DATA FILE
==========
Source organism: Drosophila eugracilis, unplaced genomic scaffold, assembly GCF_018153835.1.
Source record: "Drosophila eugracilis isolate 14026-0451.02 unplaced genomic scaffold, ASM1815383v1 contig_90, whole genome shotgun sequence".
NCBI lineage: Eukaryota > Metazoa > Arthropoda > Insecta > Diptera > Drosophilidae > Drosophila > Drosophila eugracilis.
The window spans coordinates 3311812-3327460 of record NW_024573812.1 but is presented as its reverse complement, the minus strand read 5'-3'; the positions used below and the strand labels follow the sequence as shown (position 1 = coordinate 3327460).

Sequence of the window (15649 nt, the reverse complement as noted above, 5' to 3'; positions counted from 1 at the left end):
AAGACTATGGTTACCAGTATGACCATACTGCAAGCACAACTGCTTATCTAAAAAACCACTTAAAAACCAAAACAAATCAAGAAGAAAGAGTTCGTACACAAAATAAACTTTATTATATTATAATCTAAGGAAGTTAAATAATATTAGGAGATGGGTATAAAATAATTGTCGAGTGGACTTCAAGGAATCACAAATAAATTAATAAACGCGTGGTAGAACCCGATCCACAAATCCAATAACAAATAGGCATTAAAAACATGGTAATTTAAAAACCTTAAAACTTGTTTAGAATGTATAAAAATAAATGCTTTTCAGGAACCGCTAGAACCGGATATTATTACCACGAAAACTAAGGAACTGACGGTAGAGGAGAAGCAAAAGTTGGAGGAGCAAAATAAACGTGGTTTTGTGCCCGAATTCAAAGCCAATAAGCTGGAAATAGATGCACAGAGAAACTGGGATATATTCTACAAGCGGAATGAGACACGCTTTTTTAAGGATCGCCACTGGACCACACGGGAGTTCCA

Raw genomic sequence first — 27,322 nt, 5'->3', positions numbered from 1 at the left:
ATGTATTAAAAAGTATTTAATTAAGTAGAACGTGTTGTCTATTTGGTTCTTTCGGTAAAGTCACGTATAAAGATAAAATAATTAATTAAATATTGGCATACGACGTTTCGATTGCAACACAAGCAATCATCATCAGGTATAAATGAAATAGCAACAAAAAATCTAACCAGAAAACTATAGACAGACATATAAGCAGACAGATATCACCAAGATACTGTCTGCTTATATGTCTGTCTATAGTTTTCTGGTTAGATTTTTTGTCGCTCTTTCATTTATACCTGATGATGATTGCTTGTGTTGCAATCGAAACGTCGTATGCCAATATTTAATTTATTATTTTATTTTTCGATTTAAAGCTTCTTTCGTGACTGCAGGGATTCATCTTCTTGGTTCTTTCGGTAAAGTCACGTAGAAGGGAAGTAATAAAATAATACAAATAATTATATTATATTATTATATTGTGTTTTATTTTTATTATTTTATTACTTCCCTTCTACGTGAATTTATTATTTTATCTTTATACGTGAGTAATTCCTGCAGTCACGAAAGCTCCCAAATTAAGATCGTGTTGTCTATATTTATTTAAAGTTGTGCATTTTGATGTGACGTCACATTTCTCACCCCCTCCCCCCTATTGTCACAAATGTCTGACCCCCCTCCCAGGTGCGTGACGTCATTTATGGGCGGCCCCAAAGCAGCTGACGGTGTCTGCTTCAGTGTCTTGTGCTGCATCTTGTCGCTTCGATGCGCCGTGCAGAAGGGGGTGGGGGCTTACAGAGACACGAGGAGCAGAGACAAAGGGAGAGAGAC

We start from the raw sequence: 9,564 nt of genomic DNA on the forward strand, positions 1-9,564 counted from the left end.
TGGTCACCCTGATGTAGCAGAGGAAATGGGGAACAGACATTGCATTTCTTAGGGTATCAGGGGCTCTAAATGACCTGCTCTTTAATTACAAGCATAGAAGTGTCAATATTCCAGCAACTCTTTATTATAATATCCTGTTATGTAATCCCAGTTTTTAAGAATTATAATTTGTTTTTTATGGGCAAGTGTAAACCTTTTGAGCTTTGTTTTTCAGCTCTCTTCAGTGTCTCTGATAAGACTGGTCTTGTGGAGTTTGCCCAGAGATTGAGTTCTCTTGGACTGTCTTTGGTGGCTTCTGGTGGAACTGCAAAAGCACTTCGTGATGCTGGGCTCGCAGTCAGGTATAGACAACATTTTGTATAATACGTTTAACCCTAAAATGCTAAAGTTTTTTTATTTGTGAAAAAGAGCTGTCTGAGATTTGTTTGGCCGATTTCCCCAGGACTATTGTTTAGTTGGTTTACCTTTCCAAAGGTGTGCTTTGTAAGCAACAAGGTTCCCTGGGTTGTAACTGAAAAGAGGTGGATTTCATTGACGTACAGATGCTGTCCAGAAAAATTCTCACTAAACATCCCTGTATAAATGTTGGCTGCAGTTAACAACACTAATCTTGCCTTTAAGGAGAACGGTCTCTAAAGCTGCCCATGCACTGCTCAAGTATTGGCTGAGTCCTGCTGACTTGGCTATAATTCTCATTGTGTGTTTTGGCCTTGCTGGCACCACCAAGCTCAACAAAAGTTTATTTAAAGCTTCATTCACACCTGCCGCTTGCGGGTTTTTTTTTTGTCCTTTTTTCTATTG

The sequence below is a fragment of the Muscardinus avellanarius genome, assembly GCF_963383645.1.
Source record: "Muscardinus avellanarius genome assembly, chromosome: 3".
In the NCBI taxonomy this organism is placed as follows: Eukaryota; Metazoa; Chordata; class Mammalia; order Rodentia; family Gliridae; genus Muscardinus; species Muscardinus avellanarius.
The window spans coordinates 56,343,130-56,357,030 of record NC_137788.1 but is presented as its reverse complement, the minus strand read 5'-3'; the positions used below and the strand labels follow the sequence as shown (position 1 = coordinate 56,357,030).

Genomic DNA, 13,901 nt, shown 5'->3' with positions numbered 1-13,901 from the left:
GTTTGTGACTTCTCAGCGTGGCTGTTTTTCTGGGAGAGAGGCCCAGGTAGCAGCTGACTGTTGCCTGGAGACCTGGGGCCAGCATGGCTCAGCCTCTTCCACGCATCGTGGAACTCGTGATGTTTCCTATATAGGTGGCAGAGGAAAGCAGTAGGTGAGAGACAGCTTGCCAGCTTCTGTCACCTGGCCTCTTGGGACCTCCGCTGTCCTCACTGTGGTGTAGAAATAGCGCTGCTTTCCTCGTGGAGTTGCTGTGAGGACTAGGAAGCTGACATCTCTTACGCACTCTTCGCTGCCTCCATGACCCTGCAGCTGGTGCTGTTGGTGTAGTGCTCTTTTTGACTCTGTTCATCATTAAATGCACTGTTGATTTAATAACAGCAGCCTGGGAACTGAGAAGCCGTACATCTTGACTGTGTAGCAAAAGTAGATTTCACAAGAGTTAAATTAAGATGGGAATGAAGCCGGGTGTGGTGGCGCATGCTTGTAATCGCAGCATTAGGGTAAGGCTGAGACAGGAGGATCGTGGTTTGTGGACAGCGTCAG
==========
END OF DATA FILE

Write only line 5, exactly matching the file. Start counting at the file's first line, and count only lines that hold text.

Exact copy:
Sequence of the window (15649 nt, the reverse complement as noted above, 5' to 3'; positions counted from 1 at the left end):